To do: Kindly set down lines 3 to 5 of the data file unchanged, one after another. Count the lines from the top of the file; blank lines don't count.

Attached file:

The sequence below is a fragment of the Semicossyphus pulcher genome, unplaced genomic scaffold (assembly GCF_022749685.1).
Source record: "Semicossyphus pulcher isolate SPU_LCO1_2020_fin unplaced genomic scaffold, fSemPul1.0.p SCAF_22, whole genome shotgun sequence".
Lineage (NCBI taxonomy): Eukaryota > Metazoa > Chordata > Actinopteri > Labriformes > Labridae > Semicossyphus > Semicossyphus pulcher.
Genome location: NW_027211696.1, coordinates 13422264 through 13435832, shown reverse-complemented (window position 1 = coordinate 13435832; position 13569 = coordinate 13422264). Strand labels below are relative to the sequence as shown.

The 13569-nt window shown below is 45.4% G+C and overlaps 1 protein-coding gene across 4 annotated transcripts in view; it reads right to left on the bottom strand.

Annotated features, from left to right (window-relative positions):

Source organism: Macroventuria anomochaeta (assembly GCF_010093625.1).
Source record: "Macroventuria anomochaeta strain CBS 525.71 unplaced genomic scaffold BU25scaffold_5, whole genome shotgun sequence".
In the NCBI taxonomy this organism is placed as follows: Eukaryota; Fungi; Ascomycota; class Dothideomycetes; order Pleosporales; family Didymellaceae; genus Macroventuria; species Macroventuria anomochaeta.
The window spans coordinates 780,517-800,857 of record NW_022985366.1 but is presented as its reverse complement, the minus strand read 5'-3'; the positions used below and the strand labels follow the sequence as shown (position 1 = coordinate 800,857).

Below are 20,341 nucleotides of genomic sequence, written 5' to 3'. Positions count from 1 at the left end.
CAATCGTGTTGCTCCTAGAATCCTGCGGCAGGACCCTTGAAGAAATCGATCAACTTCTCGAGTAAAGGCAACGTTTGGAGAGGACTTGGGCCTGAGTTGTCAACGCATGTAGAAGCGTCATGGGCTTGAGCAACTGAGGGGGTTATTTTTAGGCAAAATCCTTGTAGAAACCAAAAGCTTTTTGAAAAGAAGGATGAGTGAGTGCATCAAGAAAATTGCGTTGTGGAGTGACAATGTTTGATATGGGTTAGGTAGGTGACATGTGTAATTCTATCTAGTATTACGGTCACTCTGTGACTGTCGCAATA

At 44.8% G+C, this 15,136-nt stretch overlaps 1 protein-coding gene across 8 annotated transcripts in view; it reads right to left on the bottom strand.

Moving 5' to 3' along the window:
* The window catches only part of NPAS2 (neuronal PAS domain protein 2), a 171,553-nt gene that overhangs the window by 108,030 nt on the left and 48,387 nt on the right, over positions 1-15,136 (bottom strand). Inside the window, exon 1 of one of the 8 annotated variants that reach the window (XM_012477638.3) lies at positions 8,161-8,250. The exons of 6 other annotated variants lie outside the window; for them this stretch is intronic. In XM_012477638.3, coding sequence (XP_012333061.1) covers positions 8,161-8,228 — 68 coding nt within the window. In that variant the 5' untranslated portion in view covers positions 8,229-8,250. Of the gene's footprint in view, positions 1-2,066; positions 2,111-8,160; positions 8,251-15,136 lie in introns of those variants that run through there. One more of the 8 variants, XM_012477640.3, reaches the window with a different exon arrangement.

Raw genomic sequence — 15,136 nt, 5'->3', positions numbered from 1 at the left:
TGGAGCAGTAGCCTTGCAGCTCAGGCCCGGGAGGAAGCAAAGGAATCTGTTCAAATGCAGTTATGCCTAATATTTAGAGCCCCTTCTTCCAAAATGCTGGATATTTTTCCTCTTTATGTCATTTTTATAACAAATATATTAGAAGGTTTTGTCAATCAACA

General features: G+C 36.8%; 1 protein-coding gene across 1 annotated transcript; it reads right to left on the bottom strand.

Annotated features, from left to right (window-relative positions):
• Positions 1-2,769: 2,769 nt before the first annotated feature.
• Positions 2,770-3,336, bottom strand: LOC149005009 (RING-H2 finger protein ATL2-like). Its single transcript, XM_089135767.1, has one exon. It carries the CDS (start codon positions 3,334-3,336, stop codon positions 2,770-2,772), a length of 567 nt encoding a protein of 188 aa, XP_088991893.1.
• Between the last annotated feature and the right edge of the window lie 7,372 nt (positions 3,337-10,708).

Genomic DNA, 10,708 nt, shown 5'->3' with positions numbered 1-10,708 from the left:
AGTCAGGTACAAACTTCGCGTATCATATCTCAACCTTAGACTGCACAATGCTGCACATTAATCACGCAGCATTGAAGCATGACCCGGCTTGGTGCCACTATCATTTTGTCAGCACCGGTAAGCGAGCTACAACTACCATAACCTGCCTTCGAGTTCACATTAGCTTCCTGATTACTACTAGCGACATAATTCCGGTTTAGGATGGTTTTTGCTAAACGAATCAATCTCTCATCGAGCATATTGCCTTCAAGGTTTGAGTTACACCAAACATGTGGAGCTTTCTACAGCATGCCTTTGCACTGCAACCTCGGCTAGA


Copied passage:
Lineage (NCBI taxonomy): Eukaryota > Metazoa > Chordata > Actinopteri > Labriformes > Labridae > Semicossyphus > Semicossyphus pulcher.
Genome location: NW_027211696.1, coordinates 13422264 through 13435832, shown reverse-complemented (window position 1 = coordinate 13435832; position 13569 = coordinate 13422264). Strand labels below are relative to the sequence as shown.

The 13569-nt window shown below is 45.4% G+C and overlaps 1 protein-coding gene across 4 annotated transcripts in view; it reads right to left on the bottom strand.